The bill’s passage was one of Gov. Kate Brown’s biggest accomplishments in the last legislative session and represented a culmination of almost two years of work. In 2018, a group of legislators toured schools around the state to ask what they needed and created a wish list of spending priorities for the state. But it didn’t pass the legislature easily. After a four-day standoff with Senate Republicans, a deal was made and the bill passed. 

The new tax is considered a huge win for the state’s public schools, which have endured decades of difficulty, marked by some of the nation's shortest school years and lowest graduation rates.  

School districts get the majority of the annual $1 billion. Early childhood education and statewide initiatives both receive funding through the bill as well. For school districts, the funds must be used to help underserved student groups (such as students of color, low-income children or students with disabilities) or to expand mental health resources.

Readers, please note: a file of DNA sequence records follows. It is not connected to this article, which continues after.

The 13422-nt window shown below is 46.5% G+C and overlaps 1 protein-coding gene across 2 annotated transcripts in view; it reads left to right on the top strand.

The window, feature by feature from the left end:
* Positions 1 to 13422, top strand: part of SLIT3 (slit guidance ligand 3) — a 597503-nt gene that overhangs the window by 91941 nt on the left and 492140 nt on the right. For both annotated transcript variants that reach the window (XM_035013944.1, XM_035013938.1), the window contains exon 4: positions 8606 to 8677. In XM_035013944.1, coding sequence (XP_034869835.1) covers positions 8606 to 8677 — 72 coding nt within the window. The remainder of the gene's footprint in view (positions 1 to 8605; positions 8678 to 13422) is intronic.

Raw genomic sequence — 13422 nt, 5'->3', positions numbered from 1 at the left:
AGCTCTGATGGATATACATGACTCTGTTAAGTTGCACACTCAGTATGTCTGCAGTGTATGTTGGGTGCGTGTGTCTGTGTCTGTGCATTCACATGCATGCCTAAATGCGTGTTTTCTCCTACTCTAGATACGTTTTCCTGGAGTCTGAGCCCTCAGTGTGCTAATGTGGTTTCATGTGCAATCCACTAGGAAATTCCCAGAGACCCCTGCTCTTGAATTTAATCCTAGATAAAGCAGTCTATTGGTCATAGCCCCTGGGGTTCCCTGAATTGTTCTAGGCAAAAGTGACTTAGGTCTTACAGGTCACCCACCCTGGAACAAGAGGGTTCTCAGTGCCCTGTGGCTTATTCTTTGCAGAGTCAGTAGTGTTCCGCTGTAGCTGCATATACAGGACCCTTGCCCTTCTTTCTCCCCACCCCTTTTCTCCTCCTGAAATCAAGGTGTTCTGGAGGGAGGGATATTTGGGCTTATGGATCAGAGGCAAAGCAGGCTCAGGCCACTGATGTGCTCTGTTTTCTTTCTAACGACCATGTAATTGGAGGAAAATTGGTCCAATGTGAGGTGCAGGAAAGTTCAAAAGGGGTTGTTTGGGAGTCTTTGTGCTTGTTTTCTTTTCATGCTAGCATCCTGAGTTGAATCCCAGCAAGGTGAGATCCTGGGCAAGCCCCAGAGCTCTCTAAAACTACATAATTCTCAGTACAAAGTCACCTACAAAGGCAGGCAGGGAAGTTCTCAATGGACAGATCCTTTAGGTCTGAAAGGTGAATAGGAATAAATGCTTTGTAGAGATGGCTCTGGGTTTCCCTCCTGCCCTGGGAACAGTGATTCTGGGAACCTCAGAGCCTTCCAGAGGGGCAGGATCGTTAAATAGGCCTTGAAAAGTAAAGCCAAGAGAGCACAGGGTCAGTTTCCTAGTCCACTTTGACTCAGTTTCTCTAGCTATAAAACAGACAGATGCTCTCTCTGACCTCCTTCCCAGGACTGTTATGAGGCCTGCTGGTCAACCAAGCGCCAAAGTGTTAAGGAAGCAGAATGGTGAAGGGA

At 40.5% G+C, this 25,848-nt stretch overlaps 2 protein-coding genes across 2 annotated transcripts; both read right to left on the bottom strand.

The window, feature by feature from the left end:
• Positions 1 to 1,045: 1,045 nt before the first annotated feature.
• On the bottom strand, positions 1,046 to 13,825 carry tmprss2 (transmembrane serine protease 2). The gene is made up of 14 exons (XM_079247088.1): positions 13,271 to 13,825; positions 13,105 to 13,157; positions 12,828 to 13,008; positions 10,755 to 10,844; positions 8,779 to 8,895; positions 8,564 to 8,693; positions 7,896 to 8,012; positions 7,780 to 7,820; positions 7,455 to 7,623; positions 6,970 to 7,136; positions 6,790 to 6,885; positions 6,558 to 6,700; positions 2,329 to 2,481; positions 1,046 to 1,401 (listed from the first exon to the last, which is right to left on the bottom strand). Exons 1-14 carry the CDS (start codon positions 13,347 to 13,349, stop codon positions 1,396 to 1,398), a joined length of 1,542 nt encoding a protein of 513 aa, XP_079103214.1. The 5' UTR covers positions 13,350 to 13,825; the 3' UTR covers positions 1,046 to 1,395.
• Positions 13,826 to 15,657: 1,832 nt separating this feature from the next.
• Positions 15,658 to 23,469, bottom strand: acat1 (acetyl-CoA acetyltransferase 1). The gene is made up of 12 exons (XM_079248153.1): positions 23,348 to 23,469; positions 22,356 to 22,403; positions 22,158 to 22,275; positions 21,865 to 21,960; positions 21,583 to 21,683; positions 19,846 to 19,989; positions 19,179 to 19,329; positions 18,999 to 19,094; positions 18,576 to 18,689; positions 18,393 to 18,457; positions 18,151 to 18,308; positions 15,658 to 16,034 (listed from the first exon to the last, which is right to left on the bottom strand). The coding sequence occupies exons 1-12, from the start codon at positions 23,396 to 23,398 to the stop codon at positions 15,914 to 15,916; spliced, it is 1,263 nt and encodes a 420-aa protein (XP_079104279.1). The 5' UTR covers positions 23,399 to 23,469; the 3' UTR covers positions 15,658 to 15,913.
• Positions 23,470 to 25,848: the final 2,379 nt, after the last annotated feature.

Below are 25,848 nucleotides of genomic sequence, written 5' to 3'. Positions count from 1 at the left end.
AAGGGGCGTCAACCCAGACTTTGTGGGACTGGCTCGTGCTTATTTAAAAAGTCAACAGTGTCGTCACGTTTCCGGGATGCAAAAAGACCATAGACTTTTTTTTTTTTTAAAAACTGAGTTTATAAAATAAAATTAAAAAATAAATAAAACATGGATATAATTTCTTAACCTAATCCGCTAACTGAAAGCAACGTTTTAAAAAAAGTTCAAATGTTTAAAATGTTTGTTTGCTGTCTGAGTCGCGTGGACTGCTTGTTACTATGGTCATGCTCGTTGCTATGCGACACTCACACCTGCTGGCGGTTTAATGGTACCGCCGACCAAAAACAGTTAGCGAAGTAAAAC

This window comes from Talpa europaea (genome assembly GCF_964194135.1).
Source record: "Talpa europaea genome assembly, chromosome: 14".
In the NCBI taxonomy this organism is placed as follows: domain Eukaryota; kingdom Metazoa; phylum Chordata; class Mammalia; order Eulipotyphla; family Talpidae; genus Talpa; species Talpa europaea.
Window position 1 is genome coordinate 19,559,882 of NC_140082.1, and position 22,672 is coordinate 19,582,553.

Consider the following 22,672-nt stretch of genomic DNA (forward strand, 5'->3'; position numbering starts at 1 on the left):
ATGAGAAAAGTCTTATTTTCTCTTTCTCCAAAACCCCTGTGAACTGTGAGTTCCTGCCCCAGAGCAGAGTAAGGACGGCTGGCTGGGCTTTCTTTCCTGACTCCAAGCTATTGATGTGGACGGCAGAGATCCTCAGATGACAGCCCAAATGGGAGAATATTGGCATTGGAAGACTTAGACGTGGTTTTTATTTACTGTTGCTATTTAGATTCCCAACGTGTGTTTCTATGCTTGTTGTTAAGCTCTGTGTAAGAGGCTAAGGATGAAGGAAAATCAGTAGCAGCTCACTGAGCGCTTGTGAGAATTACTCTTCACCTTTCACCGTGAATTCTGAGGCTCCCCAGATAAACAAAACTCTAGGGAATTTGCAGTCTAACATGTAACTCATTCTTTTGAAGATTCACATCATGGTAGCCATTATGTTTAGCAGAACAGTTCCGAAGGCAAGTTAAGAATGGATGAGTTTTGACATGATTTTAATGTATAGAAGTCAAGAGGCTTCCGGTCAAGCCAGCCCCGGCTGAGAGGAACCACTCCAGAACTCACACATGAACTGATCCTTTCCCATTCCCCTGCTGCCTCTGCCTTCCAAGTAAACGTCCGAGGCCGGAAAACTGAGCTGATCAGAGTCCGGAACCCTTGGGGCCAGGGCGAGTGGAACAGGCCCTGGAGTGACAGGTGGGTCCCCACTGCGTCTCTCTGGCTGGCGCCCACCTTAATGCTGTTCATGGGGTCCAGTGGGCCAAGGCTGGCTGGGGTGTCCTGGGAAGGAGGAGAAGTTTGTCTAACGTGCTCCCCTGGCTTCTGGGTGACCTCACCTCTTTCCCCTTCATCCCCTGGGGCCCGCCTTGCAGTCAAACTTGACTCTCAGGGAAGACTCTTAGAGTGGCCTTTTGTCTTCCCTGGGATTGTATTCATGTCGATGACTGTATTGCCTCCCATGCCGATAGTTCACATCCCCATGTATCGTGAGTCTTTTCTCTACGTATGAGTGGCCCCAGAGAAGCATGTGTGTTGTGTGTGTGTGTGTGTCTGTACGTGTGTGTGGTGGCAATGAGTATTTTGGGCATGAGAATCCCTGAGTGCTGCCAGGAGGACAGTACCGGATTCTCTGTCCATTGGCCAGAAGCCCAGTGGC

Schools apply for noncompetitive grants in the spring, but before that, they have to figure out how best to spend the money – and make sure they engage the community in that process.

In Philomath, the district hosted a meeting in October for families and staff.

Parents, teachers, and staff had plenty of ideas. They talked about extending the school day, hiring more family-support liaisons, training staff to help students in crisis, and having more help in the classroom and counseling office.

Brazeau, the district's superintendent, said the money will go to Philomath students who need additional supports in the form of trauma-informed care and mental health counseling. He also thinks the money could help create flexibility for students with learning styles that don’t adhere to the typical school day.

“I think we have to look at the models and the constraints and push those down … through some alternative-type programming,” Brazeau said.

Student input is welcome, too. Philomath junior Ashlie Stroebel said the money should go to new clubs at school and more counseling.

“Bullying prevention, or better clubs for counseling,” Stroebel said. “We have one-on-one counselors, but they relate to your school and academic work.”